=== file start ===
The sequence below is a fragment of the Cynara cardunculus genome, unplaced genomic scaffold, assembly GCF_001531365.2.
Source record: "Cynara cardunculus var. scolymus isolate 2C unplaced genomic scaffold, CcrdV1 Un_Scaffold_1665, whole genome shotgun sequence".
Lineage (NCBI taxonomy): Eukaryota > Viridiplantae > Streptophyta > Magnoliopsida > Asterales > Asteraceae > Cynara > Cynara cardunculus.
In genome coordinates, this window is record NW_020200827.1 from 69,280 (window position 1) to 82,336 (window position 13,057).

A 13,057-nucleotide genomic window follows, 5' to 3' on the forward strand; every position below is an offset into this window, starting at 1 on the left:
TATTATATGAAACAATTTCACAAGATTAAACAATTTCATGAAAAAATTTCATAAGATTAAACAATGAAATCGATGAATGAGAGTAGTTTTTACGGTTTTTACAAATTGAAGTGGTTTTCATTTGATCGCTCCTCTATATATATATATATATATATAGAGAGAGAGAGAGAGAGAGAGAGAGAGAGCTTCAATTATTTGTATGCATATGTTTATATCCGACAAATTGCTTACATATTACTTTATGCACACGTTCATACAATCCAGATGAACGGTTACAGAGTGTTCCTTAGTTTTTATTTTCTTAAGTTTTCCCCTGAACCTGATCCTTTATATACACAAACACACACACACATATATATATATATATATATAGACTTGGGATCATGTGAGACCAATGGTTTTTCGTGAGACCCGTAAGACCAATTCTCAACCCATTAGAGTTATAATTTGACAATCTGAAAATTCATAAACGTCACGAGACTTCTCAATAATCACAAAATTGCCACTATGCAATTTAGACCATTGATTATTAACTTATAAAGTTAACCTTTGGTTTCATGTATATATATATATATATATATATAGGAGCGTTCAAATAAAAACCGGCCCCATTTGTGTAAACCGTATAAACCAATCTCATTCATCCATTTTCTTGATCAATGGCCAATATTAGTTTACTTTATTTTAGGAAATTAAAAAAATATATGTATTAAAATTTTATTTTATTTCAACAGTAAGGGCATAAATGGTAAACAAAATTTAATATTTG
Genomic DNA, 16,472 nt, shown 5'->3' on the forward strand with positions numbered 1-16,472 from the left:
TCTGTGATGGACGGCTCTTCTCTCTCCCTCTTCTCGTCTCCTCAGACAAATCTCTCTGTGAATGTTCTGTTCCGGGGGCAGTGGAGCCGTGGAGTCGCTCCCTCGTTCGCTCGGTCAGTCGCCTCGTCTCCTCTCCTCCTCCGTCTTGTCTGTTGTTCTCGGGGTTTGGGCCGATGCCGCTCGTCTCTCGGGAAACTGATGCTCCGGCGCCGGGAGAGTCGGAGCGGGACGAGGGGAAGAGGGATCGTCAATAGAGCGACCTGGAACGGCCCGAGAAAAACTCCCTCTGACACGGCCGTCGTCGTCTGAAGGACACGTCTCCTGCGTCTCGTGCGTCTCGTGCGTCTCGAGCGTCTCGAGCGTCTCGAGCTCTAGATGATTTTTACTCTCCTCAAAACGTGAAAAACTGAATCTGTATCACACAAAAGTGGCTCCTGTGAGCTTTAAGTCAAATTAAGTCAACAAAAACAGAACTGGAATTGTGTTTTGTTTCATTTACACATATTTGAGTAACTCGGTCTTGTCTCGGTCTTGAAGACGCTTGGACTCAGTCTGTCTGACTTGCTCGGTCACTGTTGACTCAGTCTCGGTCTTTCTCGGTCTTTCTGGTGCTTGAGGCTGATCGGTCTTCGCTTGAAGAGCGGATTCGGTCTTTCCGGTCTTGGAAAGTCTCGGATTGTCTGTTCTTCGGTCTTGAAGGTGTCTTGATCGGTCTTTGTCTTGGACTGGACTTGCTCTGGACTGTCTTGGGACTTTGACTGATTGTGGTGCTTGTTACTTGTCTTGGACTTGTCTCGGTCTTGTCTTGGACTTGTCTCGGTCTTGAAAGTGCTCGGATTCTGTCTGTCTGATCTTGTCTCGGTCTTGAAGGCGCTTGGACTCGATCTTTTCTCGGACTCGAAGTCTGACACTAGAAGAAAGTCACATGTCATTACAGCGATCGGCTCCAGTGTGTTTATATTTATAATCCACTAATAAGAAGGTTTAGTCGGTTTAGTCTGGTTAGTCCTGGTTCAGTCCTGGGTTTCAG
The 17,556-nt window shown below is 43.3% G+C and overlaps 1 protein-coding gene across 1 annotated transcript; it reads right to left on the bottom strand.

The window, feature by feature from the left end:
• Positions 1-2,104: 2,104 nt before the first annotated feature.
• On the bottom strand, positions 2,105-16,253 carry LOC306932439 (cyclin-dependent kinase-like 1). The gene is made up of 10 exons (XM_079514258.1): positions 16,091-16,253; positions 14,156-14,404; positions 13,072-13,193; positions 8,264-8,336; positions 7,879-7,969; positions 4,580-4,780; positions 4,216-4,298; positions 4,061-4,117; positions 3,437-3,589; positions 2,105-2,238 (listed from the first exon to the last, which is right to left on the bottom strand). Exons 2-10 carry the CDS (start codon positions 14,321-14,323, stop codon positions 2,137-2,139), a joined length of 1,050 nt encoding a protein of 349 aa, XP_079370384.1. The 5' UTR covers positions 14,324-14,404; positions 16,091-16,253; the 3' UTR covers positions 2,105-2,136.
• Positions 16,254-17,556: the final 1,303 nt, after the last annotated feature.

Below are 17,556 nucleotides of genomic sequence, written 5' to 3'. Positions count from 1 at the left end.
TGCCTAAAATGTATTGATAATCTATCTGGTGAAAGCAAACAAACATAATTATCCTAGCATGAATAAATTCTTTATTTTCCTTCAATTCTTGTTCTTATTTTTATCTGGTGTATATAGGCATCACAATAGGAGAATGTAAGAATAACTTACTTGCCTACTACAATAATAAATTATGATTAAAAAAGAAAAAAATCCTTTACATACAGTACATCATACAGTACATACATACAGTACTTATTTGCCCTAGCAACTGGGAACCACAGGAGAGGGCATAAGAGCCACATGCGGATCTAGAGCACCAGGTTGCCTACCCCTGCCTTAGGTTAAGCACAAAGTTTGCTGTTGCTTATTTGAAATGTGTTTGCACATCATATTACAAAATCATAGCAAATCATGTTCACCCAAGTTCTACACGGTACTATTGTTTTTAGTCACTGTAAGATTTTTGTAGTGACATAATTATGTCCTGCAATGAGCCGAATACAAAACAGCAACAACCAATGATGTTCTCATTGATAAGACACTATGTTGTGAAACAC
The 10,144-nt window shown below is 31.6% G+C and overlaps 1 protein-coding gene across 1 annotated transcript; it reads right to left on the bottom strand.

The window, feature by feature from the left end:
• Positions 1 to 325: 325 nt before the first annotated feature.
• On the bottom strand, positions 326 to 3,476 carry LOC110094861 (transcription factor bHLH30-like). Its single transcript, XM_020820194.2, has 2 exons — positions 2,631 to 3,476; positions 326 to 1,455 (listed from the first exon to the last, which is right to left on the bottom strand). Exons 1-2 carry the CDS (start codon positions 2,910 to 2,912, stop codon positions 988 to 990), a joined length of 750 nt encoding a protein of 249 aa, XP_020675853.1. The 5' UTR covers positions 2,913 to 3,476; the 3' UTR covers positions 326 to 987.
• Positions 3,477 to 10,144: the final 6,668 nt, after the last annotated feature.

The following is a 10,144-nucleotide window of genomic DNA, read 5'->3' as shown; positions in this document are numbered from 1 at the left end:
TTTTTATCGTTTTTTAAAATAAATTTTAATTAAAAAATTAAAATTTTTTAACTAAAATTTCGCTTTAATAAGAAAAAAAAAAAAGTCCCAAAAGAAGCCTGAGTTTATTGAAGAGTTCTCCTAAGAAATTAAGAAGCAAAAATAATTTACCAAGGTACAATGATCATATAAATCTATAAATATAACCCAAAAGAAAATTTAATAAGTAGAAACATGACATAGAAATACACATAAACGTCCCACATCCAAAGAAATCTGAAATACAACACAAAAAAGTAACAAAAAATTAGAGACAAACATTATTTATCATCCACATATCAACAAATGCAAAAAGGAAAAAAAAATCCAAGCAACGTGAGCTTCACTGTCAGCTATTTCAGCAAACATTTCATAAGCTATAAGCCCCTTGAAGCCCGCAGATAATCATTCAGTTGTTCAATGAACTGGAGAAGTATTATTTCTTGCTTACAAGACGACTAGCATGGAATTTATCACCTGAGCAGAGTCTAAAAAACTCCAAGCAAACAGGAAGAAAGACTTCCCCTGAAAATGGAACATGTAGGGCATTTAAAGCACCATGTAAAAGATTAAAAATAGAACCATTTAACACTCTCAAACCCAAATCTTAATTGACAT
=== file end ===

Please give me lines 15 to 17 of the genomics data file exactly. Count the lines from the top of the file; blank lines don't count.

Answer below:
TGCCTAAAATGTATTGATAATCTATCTGGTGAAAGCAAACAAACATAATTATCCTAGCATGAATAAATTCTTTATTTTCCTTCAATTCTTGTTCTTATTTTTATCTGGTGTATATAGGCATCACAATAGGAGAATGTAAGAATAACTTACTTGCCTACTACAATAATAAATTATGATTAAAAAAGAAAAAAATCCTTTACATACAGTACATCATACAGTACATACATACAGTACTTATTTGCCCTAGCAACTGGGAACCACAGGAGAGGGCATAAGAGCCACATGCGGATCTAGAGCACCAGGTTGCCTACCCCTGCCTTAGGTTAAGCACAAAGTTTGCTGTTGCTTATTTGAAATGTGTTTGCACATCATATTACAAAATCATAGCAAATCATGTTCACCCAAGTTCTACACGGTACTATTGTTTTTAGTCACTGTAAGATTTTTGTAGTGACATAATTATGTCCTGCAATGAGCCGAATACAAAACAGCAACAACCAATGATGTTCTCATTGATAAGACACTATGTTGTGAAACAC
The 10,144-nt window shown below is 31.6% G+C and overlaps 1 protein-coding gene across 1 annotated transcript; it reads right to left on the bottom strand.

The window, feature by feature from the left end: